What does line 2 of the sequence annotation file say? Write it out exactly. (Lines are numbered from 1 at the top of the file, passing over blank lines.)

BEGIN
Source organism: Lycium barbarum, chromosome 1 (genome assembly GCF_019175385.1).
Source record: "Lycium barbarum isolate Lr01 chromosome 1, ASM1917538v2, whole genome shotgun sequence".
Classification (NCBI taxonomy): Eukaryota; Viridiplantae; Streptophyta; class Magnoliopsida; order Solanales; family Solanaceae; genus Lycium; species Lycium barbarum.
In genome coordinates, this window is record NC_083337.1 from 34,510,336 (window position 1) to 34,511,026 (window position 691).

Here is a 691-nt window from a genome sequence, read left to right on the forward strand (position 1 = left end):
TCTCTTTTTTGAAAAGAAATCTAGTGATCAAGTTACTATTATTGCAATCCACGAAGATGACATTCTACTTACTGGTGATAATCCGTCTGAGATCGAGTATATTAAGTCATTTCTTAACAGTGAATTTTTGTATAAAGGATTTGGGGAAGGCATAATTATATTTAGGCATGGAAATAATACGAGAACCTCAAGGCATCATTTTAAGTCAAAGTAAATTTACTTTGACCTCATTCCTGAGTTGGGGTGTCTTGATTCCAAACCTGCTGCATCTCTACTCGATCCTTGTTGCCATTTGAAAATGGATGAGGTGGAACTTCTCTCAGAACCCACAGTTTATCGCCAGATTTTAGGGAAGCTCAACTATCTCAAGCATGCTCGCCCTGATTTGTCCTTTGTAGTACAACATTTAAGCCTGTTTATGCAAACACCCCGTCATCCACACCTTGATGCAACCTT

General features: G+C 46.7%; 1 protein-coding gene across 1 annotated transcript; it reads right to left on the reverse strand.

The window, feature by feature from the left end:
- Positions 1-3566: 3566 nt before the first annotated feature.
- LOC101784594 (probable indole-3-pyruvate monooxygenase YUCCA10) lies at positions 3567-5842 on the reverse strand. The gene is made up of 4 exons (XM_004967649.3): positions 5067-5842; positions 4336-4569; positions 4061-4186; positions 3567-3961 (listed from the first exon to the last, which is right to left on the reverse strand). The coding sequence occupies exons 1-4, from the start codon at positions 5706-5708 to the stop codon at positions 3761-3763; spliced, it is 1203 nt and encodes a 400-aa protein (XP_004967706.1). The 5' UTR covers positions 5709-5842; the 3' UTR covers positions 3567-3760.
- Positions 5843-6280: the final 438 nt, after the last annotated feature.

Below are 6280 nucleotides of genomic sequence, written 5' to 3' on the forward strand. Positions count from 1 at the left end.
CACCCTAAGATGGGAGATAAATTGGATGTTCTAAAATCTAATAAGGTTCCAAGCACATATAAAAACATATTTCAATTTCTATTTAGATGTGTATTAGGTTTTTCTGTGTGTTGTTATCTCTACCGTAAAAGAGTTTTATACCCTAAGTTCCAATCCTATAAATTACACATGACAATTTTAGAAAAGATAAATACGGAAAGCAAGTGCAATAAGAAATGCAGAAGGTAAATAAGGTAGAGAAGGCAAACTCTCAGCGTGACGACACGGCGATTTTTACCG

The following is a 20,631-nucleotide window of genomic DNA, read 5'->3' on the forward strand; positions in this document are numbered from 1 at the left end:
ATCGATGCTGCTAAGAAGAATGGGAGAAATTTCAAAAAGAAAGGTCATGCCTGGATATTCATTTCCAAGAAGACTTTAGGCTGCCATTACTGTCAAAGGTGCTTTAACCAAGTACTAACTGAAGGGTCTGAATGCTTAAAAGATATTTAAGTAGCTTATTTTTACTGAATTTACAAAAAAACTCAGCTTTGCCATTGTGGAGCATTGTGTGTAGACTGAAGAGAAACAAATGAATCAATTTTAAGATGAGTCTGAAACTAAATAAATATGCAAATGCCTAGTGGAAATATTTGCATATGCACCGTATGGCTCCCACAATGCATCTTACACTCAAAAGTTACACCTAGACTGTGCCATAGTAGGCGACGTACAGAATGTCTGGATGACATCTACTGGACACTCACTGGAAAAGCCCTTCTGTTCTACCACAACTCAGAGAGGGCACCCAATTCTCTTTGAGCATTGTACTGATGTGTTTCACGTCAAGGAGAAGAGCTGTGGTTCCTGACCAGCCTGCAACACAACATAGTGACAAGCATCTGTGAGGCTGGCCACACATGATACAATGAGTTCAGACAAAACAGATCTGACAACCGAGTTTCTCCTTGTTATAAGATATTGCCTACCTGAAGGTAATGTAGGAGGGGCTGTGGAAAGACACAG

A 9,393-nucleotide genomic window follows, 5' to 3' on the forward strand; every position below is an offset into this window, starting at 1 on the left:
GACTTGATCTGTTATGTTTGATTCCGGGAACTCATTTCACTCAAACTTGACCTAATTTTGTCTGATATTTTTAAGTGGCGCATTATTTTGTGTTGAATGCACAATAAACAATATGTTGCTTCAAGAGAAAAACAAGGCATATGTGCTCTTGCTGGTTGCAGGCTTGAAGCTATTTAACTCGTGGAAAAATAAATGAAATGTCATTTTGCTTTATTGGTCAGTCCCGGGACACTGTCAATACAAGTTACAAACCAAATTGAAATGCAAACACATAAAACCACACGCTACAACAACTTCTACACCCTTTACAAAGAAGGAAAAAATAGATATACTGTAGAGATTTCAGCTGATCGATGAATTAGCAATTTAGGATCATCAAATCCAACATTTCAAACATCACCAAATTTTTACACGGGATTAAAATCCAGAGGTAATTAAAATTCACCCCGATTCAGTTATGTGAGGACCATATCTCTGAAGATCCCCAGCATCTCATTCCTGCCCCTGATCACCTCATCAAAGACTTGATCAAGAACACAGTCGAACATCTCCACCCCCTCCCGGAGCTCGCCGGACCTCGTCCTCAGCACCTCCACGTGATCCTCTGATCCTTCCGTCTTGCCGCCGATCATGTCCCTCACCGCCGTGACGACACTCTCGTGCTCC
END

Source record: "Lycium barbarum isolate Lr01 chromosome 1, ASM1917538v2, whole genome shotgun sequence".